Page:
Another trend I saw was and I still see it today is persons carry some little semi auto. They do not carry a spare magazine for it and they are so small they are  a pain to draw and shoot not to mention they are extremely unreliable if they are not cared for with kit gloves and most persons who carrying them do little or no preventive maintenance. Further they have major reliability issues when properly cared for. So how can they justify the change? .

My snubbies have never failed to fire, have never had a feeding problem, I do not have to use some special brand or type of ammo to get it to work in fact I have way more ammo choices, lint or other debris has never caused it to fail to function. I can not say that about the compact semi-autos I have seen other people carry. Every single one of them has had some kind of a problem at one time or another.

I have purchased a few my self to play around with to see how they performed and all of them have had some kind of an issue. My snubbies have worked well and have never had a problem since the day I removed them from the box. 

You also have to get away from looking at manufacturers' ballistic tables and start looking at the morgue tables.   The snubby allows me to carry the ammo of my choosing from the manufacture of my choosing that I know works well in dispatching a threat.  Not because they say it does based on a ballistic gelatin test. But because I know it does based on its performance in the field time and again.   I can not always do that with a semi-auto.  I have been stuck carrying ammo I did not care for because it made the gun more reliable.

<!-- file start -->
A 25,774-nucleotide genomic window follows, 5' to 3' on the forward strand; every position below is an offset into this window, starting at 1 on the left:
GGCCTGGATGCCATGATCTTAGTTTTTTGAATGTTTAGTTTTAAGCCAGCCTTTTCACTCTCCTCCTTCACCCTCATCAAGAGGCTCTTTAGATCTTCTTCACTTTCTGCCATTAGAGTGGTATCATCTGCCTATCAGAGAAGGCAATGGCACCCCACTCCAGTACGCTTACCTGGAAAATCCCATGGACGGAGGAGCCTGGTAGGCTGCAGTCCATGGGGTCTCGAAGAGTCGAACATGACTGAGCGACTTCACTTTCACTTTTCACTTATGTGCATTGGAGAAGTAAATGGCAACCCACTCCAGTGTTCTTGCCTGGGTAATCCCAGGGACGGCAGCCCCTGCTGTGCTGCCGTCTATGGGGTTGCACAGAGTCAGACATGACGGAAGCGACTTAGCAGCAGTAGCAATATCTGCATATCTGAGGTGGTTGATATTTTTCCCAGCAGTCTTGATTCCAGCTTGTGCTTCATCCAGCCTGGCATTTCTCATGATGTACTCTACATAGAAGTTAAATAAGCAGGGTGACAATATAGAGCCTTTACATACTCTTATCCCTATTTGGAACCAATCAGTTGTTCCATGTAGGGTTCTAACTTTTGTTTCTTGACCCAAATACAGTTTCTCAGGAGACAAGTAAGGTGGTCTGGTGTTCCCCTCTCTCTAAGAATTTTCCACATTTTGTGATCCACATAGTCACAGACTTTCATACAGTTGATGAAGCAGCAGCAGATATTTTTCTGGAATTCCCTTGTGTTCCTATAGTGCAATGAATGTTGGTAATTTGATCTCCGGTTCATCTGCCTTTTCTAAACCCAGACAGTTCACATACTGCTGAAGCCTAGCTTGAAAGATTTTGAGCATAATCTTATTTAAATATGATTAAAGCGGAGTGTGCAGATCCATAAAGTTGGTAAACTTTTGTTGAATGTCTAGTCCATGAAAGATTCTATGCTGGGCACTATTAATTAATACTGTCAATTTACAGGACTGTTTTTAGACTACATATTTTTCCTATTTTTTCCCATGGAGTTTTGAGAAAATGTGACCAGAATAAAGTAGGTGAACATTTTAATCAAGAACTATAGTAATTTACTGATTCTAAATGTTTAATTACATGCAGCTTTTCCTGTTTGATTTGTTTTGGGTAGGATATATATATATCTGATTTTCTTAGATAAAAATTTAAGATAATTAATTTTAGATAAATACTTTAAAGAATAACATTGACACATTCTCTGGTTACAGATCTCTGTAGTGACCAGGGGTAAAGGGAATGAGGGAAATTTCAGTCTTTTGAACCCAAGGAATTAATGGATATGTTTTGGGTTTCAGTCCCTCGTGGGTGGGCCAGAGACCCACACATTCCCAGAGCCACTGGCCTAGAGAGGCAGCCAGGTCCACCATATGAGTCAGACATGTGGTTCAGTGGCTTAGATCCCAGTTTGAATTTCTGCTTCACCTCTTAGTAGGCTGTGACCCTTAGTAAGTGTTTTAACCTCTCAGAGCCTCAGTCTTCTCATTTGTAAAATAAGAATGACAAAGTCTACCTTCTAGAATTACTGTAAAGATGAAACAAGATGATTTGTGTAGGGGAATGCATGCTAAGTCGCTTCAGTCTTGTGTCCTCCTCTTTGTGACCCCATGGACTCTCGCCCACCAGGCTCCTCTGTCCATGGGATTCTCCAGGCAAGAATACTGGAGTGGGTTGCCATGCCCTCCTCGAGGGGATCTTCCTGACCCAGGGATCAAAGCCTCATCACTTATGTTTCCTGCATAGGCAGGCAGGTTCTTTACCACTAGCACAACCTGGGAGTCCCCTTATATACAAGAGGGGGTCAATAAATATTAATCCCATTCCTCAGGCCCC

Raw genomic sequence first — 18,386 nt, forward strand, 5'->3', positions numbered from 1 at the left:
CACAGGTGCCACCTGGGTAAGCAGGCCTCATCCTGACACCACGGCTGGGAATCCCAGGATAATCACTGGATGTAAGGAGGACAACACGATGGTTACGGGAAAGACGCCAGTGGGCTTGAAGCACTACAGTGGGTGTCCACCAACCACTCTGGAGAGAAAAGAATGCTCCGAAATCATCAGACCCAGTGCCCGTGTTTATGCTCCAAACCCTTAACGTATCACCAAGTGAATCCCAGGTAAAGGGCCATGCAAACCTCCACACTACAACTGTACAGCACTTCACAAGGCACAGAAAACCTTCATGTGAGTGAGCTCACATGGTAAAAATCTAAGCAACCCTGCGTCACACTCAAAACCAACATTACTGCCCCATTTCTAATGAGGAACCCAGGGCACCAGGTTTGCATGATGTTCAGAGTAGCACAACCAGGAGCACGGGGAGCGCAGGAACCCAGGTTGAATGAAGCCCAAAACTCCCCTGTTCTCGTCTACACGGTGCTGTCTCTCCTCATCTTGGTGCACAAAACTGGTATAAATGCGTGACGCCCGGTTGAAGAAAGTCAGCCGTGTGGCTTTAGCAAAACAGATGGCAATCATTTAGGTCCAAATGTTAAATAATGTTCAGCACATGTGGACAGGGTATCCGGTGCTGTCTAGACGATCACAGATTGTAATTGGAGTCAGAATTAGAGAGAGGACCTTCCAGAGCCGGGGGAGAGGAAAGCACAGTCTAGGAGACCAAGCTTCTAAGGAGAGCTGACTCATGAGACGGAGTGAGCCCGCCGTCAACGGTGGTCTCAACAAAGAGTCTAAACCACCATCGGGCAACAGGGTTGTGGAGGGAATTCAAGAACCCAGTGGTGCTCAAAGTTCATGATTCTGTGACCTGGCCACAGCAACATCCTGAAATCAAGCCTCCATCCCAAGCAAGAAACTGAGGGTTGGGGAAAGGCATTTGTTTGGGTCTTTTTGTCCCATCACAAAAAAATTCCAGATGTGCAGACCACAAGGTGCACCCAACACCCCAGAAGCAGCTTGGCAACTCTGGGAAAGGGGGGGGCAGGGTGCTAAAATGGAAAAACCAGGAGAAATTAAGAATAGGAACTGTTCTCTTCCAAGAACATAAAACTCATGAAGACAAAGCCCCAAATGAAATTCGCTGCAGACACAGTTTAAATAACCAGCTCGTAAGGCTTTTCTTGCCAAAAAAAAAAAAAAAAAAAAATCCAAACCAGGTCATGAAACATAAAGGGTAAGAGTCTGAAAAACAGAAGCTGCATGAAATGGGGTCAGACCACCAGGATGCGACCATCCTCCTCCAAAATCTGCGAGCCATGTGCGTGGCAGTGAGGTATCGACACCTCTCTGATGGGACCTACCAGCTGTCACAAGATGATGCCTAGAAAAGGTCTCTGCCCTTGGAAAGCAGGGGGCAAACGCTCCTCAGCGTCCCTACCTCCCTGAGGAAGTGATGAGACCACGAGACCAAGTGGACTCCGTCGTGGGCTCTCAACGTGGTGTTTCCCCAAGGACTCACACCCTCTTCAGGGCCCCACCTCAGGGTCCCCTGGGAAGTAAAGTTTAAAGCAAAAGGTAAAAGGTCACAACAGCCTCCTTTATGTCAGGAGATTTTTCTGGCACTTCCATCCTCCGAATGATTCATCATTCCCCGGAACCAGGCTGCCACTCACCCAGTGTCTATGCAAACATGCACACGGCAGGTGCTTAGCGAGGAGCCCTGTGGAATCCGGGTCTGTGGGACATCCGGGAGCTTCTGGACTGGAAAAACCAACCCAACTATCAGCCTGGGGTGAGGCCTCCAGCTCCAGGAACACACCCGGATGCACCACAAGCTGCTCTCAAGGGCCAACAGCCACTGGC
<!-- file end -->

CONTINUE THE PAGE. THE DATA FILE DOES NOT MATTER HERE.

So for me the snubby has always been a tried and true reliable weapon and is my constant companion both on duty and off.  It is my back up when I carry a primary and my carry gun when I do not.  Unless you see me completely naked, which would frighten even the most hardened of individuals, I can assure you there is a snubby with me at all times.

Steven L. Doran

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Click pictures for a larger version.


The author's first snubby, stainless steel, Smith & Wesson Model 60 with a ground off hammer spur. I prefer this modification verses a hammerless or shrouded model. I can still cock the hammer if need be and it is not as bulky as a shrouded hammer.  



The author purchased this snubby as it was often carried as a third gun and I liked the fact that it weighs next to nothing and still performs as well as the stainless. The only draw back is trigger pull. The stainless is nothing short of flawless



Two of the snubbies pictured here belong to the author, the third to his old partner who prefers a full hammer spur and larger grips since he always carries the weapon in strong side thumb break holster.



The author finds that the addition of a big dot front site helps to place shots more quickly on target when under stress.  



The author prefers the t-grip because it aids in controllability with out adding any bulk to the grip.